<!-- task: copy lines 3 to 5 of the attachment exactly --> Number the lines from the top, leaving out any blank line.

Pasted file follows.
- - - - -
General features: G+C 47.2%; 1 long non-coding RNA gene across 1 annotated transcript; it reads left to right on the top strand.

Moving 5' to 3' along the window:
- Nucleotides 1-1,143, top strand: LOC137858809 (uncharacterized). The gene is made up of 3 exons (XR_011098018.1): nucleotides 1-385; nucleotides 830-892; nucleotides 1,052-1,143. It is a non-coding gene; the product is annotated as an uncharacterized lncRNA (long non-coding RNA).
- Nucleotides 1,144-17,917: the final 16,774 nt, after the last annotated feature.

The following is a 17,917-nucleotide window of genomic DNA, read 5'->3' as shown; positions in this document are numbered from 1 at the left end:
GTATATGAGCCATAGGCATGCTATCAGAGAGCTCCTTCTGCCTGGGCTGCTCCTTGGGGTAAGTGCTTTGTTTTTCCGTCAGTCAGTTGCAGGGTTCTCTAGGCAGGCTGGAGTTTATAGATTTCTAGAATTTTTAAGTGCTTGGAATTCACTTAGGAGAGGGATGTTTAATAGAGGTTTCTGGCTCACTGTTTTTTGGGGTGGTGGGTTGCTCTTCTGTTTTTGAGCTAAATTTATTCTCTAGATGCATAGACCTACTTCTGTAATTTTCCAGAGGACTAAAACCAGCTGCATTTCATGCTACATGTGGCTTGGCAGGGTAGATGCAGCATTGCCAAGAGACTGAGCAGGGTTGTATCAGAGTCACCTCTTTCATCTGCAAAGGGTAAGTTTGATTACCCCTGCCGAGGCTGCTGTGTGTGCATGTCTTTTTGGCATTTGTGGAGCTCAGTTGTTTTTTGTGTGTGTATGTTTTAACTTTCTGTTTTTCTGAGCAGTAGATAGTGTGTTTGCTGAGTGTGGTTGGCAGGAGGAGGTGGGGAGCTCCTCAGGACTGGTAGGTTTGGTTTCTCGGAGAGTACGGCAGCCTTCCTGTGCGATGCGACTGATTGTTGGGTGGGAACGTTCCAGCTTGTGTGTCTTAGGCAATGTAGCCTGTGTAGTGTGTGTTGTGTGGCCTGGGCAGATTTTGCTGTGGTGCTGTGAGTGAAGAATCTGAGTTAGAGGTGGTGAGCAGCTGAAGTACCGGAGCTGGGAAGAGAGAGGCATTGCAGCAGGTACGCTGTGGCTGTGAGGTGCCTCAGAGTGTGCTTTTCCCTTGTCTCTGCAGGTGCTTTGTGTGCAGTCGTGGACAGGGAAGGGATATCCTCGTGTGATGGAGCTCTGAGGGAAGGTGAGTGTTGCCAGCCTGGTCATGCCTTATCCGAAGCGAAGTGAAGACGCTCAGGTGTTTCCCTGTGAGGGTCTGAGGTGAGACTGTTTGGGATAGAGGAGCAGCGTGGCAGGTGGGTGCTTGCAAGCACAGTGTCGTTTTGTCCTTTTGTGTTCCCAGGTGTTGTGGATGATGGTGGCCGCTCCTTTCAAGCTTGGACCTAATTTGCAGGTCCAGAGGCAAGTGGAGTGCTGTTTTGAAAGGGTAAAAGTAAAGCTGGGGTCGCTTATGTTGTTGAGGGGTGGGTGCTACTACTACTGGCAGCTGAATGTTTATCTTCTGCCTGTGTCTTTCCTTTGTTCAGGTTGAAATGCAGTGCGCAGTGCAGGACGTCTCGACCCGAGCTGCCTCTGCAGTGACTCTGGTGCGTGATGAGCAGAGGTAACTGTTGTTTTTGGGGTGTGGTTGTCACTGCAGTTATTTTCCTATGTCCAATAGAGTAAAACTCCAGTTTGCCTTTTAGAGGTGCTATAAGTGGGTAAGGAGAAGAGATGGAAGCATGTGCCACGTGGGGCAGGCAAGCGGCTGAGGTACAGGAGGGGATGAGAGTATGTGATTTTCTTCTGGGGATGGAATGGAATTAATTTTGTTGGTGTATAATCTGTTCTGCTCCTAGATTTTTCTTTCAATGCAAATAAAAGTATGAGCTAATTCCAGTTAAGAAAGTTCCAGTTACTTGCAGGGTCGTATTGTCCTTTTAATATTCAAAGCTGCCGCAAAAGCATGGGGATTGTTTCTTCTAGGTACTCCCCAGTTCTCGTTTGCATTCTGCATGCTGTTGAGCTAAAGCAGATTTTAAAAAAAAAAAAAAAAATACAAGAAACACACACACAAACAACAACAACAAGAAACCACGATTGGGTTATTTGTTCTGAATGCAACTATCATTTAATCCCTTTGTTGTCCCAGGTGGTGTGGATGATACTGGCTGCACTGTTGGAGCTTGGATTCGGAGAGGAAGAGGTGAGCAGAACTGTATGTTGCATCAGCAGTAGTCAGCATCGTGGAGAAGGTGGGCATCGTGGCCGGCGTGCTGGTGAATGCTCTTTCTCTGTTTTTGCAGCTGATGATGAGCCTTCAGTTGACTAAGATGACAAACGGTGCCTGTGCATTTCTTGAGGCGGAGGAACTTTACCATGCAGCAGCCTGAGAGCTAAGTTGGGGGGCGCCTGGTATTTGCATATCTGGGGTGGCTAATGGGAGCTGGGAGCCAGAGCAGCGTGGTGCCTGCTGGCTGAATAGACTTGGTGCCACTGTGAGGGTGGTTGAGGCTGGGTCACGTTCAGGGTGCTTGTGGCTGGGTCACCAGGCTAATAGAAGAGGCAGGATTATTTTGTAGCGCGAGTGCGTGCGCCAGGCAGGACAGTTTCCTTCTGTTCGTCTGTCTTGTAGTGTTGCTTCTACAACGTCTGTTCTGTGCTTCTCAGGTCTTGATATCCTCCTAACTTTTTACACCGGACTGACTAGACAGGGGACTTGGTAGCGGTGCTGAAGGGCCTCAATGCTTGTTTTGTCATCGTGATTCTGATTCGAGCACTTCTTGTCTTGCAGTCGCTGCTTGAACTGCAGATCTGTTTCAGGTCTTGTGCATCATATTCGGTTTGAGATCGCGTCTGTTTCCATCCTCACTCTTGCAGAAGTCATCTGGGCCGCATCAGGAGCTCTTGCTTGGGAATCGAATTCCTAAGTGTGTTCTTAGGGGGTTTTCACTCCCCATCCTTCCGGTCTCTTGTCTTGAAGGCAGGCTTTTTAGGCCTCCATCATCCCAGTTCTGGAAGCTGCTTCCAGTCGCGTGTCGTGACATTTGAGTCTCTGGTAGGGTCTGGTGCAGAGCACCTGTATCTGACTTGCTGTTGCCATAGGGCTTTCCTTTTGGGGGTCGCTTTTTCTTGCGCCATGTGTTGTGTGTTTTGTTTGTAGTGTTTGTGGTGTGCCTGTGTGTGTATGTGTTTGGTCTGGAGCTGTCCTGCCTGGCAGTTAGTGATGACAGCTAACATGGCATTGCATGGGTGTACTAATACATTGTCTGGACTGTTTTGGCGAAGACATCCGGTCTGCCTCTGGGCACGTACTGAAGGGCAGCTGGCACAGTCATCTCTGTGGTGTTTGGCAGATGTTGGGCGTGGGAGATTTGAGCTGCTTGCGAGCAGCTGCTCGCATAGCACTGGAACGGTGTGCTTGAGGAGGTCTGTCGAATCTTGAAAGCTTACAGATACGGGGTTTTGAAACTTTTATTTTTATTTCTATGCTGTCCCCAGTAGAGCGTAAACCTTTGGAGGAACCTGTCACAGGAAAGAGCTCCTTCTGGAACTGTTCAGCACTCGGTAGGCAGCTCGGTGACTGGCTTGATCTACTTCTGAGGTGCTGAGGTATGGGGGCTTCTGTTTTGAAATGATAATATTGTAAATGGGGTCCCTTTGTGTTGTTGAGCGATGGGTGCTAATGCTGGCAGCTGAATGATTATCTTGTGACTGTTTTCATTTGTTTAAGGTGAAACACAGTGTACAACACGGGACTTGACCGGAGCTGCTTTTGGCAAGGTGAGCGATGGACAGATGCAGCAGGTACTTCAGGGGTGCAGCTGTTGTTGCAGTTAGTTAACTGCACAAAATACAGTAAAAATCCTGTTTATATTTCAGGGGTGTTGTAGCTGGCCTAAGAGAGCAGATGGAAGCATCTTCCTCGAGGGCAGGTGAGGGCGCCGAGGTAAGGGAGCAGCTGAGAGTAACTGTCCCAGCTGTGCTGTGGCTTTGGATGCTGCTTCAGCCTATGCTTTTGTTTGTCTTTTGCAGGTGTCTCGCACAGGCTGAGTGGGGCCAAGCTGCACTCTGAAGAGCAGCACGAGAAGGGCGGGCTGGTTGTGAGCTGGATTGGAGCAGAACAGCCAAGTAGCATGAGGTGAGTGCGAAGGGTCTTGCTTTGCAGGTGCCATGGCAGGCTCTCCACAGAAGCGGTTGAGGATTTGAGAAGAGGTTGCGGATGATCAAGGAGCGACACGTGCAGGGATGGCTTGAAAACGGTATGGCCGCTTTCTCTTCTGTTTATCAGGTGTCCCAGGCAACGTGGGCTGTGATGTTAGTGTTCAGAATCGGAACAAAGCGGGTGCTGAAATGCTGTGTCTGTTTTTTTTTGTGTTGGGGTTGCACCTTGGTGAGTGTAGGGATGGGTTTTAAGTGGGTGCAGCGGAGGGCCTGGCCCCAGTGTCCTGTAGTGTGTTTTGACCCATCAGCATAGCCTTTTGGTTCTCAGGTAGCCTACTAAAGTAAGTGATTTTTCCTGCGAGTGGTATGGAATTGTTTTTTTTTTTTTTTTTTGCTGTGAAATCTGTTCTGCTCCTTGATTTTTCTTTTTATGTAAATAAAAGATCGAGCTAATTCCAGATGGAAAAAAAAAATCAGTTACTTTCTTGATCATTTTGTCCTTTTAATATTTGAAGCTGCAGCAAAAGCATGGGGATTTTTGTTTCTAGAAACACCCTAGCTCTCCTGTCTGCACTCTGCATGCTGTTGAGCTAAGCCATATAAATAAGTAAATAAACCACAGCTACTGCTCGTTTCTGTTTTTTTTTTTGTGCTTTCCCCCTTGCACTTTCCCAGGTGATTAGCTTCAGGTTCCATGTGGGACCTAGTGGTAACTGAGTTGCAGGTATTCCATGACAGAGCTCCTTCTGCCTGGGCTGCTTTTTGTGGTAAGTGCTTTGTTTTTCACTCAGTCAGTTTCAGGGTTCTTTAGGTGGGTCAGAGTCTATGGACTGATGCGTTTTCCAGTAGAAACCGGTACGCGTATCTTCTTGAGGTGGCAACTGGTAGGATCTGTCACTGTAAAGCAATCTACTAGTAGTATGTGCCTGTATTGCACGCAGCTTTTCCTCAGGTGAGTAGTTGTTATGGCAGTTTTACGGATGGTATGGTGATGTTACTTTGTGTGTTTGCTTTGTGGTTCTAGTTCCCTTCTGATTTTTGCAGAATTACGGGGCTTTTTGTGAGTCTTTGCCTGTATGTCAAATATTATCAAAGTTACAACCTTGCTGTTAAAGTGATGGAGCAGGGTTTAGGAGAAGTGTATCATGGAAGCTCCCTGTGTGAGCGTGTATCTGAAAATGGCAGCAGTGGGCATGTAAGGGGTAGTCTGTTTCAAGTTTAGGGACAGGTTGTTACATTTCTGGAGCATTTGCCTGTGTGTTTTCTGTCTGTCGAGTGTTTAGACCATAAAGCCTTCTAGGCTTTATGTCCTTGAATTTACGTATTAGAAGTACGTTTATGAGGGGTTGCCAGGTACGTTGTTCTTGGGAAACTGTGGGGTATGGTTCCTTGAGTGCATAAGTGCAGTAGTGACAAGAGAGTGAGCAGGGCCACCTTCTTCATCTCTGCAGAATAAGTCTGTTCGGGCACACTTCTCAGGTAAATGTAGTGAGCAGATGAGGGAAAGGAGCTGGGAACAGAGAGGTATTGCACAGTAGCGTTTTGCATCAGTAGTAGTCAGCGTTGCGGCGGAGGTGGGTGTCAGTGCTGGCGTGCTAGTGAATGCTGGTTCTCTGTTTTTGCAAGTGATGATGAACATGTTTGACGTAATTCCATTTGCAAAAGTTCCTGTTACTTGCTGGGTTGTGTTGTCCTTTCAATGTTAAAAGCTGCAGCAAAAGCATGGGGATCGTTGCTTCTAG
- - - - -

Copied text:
- Nucleotides 1-1,143, top strand: LOC137858809 (uncharacterized). The gene is made up of 3 exons (XR_011098018.1): nucleotides 1-385; nucleotides 830-892; nucleotides 1,052-1,143. It is a non-coding gene; the product is annotated as an uncharacterized lncRNA (long non-coding RNA).
- Nucleotides 1,144-17,917: the final 16,774 nt, after the last annotated feature.

The following is a 17,917-nucleotide window of genomic DNA, read 5'->3' as shown; positions in this document are numbered from 1 at the left end: